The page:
The Story of How Pandora Radio Almost Died

I love the Pandora Radio app on my iphone.  I listen to music most of the day – in my room or around the house, in my car, outside walking around – and this is possible only because of internet connected mobile devices.  Pandora Radio just recently went public on the NYSE and looks to have a strong future.  It wasn’t always so bright, this is a story of persistence and hanging on by a thread.   MG Siegler of Techcrunch had a great write-up on Pandora the day of their IPO, I think it’s so I will re-post it below.  I like it because you get a sense these founders would not give up on their vision and persevered through much trial and tribulation.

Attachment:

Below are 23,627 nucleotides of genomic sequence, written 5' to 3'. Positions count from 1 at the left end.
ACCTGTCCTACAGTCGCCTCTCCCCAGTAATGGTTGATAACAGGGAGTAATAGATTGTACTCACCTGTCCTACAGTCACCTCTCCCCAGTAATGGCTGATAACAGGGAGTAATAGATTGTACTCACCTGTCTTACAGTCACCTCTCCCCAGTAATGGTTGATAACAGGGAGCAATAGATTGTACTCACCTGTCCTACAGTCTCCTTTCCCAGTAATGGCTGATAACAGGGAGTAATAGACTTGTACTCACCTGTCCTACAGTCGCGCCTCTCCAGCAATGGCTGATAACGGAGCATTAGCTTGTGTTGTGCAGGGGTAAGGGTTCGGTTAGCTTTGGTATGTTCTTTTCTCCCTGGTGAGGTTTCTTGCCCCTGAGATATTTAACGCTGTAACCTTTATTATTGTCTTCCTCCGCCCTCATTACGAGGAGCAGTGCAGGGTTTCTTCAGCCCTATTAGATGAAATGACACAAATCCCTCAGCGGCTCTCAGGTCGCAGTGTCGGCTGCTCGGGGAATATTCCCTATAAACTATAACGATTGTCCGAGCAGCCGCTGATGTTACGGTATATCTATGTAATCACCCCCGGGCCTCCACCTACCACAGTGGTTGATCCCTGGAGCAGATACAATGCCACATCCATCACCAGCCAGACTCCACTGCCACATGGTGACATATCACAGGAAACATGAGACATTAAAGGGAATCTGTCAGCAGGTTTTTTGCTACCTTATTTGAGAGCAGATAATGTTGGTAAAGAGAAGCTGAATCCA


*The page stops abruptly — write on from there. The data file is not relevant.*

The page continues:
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Pandora was founded in 2000, but it wasn’t known as “Pandora” at the time. Instead, the company was focused on their Music Genome Project, which aimed to extract the DNA from music, as it were, and find commonalities to perfect recommendations. When Conrad joined in 2004, the company was known as Savage Beast — yes, a truly awful name that invokes Savage Garden. In fact, here’s an early blog post from Conrad about Savage Beast that he probably won’t be pleased with me sharing.

When Conrad came on board, the company had just taken its first real venture capital investment (from Walden Ventures) and Joe Kennedy had just been hired as CEO. The idea was to transform the Music Genome Project from a cool piece of technology that was licensed out to the likes of Best Buy, and (our parent) AOL, among others, to a consumer-facing product. That effort began in December 2004, with design work leading up to that. By the late summer of 2005, the product was ready to go.

And here’s where things get really interesting.